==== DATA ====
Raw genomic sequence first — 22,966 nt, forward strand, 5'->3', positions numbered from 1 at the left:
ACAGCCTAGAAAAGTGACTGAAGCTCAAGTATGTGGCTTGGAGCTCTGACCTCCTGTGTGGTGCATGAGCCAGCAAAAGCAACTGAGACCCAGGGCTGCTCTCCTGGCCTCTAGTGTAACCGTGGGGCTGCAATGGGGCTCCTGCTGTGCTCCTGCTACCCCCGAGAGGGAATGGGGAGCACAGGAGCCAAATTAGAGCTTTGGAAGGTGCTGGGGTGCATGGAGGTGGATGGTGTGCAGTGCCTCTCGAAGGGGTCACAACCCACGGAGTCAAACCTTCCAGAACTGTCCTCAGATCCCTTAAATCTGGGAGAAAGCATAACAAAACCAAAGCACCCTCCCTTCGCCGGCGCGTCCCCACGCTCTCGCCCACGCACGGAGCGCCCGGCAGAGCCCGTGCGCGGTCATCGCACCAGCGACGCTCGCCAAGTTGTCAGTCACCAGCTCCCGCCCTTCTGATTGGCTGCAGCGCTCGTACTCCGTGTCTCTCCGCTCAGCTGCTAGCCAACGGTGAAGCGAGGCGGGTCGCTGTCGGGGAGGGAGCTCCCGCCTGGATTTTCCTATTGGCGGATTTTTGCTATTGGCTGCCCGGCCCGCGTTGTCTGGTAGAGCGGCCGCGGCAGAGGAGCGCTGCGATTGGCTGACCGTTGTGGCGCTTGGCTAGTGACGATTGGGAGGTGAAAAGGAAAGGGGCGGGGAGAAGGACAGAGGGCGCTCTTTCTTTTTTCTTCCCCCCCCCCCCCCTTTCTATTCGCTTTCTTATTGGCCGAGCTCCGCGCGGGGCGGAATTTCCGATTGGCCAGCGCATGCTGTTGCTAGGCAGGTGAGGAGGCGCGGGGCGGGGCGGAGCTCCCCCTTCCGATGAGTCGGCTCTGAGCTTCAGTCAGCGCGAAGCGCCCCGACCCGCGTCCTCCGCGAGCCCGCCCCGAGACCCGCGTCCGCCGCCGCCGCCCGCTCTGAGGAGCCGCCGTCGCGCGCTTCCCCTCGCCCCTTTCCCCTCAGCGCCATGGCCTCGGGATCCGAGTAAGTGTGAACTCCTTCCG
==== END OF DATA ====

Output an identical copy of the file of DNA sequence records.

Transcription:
Raw genomic sequence first — 22,966 nt, forward strand, 5'->3', positions numbered from 1 at the left:
ACAGCCTAGAAAAGTGACTGAAGCTCAAGTATGTGGCTTGGAGCTCTGACCTCCTGTGTGGTGCATGAGCCAGCAAAAGCAACTGAGACCCAGGGCTGCTCTCCTGGCCTCTAGTGTAACCGTGGGGCTGCAATGGGGCTCCTGCTGTGCTCCTGCTACCCCCGAGAGGGAATGGGGAGCACAGGAGCCAAATTAGAGCTTTGGAAGGTGCTGGGGTGCATGGAGGTGGATGGTGTGCAGTGCCTCTCGAAGGGGTCACAACCCACGGAGTCAAACCTTCCAGAACTGTCCTCAGATCCCTTAAATCTGGGAGAAAGCATAACAAAACCAAAGCACCCTCCCTTCGCCGGCGCGTCCCCACGCTCTCGCCCACGCACGGAGCGCCCGGCAGAGCCCGTGCGCGGTCATCGCACCAGCGACGCTCGCCAAGTTGTCAGTCACCAGCTCCCGCCCTTCTGATTGGCTGCAGCGCTCGTACTCCGTGTCTCTCCGCTCAGCTGCTAGCCAACGGTGAAGCGAGGCGGGTCGCTGTCGGGGAGGGAGCTCCCGCCTGGATTTTCCTATTGGCGGATTTTTGCTATTGGCTGCCCGGCCCGCGTTGTCTGGTAGAGCGGCCGCGGCAGAGGAGCGCTGCGATTGGCTGACCGTTGTGGCGCTTGGCTAGTGACGATTGGGAGGTGAAAAGGAAAGGGGCGGGGAGAAGGACAGAGGGCGCTCTTTCTTTTTTCTTCCCCCCCCCCCCCCTTTCTATTCGCTTTCTTATTGGCCGAGCTCCGCGCGGGGCGGAATTTCCGATTGGCCAGCGCATGCTGTTGCTAGGCAGGTGAGGAGGCGCGGGGCGGGGCGGAGCTCCCCCTTCCGATGAGTCGGCTCTGAGCTTCAGTCAGCGCGAAGCGCCCCGACCCGCGTCCTCCGCGAGCCCGCCCCGAGACCCGCGTCCGCCGCCGCCGCCCGCTCTGAGGAGCCGCCGTCGCGCGCTTCCCCTCGCCCCTTTCCCCTCAGCGCCATGGCCTCGGGATCCGAGTAAGTGTGAACTCCTTCCG